Have you ever watched a child’s face at the exact moment they unwrap a Christmas present to find the gift they’ve asked Santa for? Their eyebrows raise, the mouth opens and their eyes get big and round… they look up at you and gasp “ITS EXACTLY WHAT I WANTED!!!”.
I was lucky enough to witness that recently… but I wasn’t with children.
I was at the Bankstown City Aged Care facility, which is home to 150 elderly residents who can no longer care for themselves. For some, their bodies are failing them, like 103-year-old Ella who is mentally fit, but whose knees have given out so she can no longer walk on her own.
For others like Luigi, dementia has started to take hold and slowly but surely, they’re becoming trapped inside their own minds.
Regardless of their age or ailment, there was one thing that brought a smile to every single face while I was there. His name was Archie, and he is an Elder Clown.
The Elder Clown’s program has been introduced to aged care facilities by The Humour Foundation, to help ease the burden of dementia for those living with the disease, and those caring for them. The program brings medicine and the arts together in a professional partnership, and addresses the psychosocial needs of residents in a very unique way. Elder Clowns aim to improve the quality of life for people living with dementia. They encourage positive interactions with others and bring happiness to what can sometimes be a very lonely and confusing time.
Archie has been working with Bankstown City Aged Care for several months and knows almost every resident by name already. He knows their likes and their dislikes, he shares stories with them and asks them for advice – all while dressed as a clown. Complete with red nose, novelty flowers and a bag of tricks, each week he visits a select number of patients who the staff feel need a bit of extra attention.
It was fascinating to watch.
Our visit began with a staff debrief about the residents we were going to see; who was in a good mood, who was cranky, and who would appreciate a bit of cheering up. We started with a lady called Lillian, who loved to watch Archie perform songs with his ukulele. She would happily join in and sing along before critiquing his performance (quite harshly!), and when he was done she erupted into applause with a huge smile on her face.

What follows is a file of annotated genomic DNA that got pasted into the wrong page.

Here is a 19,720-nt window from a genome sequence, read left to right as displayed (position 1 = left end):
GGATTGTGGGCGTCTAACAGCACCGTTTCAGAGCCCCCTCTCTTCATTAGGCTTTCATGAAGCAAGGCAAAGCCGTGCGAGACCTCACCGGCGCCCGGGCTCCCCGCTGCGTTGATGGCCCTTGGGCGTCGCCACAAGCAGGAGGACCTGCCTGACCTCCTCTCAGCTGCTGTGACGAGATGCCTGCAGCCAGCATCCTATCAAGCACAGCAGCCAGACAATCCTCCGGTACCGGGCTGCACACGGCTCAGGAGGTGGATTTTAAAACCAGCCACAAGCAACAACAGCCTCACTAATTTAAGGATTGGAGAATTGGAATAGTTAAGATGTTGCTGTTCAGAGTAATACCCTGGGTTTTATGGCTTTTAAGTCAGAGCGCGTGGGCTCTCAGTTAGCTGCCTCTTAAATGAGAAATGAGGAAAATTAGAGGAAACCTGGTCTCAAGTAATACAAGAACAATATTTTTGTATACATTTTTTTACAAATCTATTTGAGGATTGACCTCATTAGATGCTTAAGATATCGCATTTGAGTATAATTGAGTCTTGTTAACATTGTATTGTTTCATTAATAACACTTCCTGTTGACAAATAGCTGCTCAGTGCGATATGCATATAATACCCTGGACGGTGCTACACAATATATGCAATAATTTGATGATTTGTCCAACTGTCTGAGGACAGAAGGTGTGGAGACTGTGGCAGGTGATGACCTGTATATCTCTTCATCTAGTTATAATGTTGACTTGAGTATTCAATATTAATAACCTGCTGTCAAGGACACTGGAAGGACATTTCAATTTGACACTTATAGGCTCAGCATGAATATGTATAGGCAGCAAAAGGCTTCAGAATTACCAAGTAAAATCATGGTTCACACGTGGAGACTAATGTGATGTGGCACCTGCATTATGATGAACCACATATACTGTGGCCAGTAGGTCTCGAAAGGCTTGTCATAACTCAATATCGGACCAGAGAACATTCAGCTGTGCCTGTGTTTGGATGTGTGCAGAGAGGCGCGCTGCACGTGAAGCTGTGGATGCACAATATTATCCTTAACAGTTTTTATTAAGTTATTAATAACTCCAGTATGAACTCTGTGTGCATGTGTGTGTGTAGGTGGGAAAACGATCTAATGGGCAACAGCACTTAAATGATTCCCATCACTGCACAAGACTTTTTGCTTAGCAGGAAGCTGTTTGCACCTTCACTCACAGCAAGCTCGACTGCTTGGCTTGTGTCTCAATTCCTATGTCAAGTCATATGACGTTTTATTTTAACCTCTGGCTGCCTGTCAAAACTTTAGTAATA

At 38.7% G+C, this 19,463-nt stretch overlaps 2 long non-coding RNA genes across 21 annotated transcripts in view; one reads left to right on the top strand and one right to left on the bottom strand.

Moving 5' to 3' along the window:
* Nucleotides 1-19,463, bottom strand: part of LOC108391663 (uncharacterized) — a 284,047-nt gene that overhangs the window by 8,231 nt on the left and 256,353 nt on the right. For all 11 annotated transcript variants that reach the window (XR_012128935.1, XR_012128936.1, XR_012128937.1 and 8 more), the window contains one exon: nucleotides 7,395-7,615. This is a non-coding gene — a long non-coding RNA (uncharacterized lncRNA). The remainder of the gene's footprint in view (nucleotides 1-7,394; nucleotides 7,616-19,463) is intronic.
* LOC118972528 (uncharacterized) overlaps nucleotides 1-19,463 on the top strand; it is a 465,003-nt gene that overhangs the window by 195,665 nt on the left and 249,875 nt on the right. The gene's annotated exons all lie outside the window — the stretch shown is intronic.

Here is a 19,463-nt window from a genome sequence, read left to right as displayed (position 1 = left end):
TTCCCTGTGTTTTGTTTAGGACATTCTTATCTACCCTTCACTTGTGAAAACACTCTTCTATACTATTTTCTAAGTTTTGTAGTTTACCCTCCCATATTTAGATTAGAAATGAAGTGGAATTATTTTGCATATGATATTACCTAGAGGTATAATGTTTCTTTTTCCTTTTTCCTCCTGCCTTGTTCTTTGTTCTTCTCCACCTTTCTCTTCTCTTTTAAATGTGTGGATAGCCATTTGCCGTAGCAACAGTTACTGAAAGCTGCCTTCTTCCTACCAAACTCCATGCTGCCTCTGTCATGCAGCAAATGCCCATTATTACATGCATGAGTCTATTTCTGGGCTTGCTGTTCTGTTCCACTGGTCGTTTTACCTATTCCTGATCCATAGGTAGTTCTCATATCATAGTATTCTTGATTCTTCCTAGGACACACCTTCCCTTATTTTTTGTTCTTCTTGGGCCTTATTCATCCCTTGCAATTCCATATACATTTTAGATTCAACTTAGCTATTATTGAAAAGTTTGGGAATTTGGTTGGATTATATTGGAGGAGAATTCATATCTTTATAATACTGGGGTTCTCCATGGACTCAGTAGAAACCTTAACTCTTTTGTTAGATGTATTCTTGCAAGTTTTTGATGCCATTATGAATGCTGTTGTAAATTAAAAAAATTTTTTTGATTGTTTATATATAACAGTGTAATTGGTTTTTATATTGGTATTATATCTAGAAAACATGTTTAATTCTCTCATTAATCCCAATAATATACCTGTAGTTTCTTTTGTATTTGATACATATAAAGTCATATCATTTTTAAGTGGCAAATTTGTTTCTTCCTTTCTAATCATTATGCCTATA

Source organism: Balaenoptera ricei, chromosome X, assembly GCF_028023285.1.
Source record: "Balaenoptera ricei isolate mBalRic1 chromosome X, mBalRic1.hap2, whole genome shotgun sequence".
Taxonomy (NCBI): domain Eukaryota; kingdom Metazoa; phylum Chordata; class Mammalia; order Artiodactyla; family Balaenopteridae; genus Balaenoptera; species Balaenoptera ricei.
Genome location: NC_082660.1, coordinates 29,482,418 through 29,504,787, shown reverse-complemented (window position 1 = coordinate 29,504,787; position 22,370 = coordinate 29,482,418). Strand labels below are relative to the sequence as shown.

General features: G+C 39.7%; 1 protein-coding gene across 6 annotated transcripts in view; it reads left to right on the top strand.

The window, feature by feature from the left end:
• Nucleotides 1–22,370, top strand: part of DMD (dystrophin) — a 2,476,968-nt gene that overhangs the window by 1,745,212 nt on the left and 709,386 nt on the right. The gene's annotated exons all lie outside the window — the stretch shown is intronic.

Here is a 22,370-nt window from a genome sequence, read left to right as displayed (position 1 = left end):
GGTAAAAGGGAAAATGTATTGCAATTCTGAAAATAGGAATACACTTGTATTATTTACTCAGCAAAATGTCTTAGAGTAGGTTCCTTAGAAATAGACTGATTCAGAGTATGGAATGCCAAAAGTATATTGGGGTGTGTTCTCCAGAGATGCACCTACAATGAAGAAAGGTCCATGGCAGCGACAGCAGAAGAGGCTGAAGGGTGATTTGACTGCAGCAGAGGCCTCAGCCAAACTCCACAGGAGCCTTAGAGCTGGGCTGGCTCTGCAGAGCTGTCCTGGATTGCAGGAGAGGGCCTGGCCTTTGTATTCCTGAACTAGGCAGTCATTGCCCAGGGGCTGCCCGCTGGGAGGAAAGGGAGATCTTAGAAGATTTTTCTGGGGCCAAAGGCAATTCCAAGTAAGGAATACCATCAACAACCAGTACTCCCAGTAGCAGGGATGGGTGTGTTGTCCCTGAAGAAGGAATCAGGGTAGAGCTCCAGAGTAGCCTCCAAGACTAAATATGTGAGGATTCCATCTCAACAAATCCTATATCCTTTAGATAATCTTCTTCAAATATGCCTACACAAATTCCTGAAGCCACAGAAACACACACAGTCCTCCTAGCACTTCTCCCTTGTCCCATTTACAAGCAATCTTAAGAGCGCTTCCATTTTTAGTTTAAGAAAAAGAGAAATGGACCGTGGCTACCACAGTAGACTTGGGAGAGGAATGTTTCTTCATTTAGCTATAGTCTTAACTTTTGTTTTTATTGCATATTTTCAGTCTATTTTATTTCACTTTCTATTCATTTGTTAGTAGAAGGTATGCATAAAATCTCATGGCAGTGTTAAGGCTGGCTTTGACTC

Next we saw Hazel, who had just returned from a trip to hospital. Staff had been concerned about her as she appeared a little withdrawn since arriving home, but as soon as Archie walked through the door her face lit up and there was an obvious change in her demeanour. He asked for her advice about a suitable birthday present for his mother, and she enthusiastically encouraged him to buy her a scarf.
As we walked to the next room, Archie turned to me and admitted the next patient was his most challenging. It was a woman by the name of Patricia who had lost the ability to communicate both physically, and verbally. She was literally trapped inside her own body. I watched as Archie sang her a song and focused on holding her gaze, and when she attempted to wave at him his eyes welled up and you could see the sense of achievement on his face. He had connected with her – which is what he’d set out to do.
As we continued on, we could hear resident Luigi from down the hall! He was a loud and outspoken Italian who was new to the facility, and didn’t quite understand what was happening to him. It took him a bit of time to warm up to Archie, but eventually they were comparing wolf whistles and reminiscing about the good ol’ days!
Archie continued on his route, stopping to say hello to any of the residents who wanted to engage with him. It was incredible to watch some of them go from a near vegetative state to bright, bubbly and happy human beings, all because of a clown.